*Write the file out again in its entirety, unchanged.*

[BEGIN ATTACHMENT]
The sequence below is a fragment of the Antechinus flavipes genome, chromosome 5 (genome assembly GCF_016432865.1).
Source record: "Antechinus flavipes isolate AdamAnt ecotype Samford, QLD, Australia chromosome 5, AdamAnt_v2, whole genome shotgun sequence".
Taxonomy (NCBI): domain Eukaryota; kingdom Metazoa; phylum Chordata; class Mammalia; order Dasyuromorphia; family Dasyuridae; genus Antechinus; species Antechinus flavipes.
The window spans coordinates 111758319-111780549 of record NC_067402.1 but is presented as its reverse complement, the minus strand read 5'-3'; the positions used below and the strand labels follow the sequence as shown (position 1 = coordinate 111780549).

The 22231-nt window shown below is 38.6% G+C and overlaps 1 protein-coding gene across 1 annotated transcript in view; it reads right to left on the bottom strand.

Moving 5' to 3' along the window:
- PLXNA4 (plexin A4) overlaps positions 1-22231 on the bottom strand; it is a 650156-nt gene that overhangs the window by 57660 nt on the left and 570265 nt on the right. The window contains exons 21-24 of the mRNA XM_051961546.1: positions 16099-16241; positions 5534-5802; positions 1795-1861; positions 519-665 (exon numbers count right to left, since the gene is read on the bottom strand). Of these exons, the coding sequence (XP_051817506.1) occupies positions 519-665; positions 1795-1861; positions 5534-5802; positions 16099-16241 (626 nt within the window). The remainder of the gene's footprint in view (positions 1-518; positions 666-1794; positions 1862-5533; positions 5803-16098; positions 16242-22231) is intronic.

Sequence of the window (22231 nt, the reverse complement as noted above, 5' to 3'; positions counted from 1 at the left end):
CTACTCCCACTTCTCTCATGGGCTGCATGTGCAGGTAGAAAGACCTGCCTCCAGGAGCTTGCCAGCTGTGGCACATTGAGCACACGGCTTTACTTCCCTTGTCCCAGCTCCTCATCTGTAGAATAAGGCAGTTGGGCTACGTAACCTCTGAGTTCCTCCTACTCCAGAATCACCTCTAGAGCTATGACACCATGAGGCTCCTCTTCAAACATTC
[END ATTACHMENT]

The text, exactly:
The sequence below is a fragment of the Antechinus flavipes genome, chromosome 5 (genome assembly GCF_016432865.1).
Source record: "Antechinus flavipes isolate AdamAnt ecotype Samford, QLD, Australia chromosome 5, AdamAnt_v2, whole genome shotgun sequence".
Taxonomy (NCBI): domain Eukaryota; kingdom Metazoa; phylum Chordata; class Mammalia; order Dasyuromorphia; family Dasyuridae; genus Antechinus; species Antechinus flavipes.
The window spans coordinates 111758319-111780549 of record NC_067402.1 but is presented as its reverse complement, the minus strand read 5'-3'; the positions used below and the strand labels follow the sequence as shown (position 1 = coordinate 111780549).

The 22231-nt window shown below is 38.6% G+C and overlaps 1 protein-coding gene across 1 annotated transcript in view; it reads right to left on the bottom strand.

Moving 5' to 3' along the window:
- PLXNA4 (plexin A4) overlaps positions 1-22231 on the bottom strand; it is a 650156-nt gene that overhangs the window by 57660 nt on the left and 570265 nt on the right. The window contains exons 21-24 of the mRNA XM_051961546.1: positions 16099-16241; positions 5534-5802; positions 1795-1861; positions 519-665 (exon numbers count right to left, since the gene is read on the bottom strand). Of these exons, the coding sequence (XP_051817506.1) occupies positions 519-665; positions 1795-1861; positions 5534-5802; positions 16099-16241 (626 nt within the window). The remainder of the gene's footprint in view (positions 1-518; positions 666-1794; positions 1862-5533; positions 5803-16098; positions 16242-22231) is intronic.

Sequence of the window (22231 nt, the reverse complement as noted above, 5' to 3'; positions counted from 1 at the left end):
CTACTCCCACTTCTCTCATGGGCTGCATGTGCAGGTAGAAAGACCTGCCTCCAGGAGCTTGCCAGCTGTGGCACATTGAGCACACGGCTTTACTTCCCTTGTCCCAGCTCCTCATCTGTAGAATAAGGCAGTTGGGCTACGTAACCTCTGAGTTCCTCCTACTCCAGAATCACCTCTAGAGCTATGACACCATGAGGCTCCTCTTCAAACATTC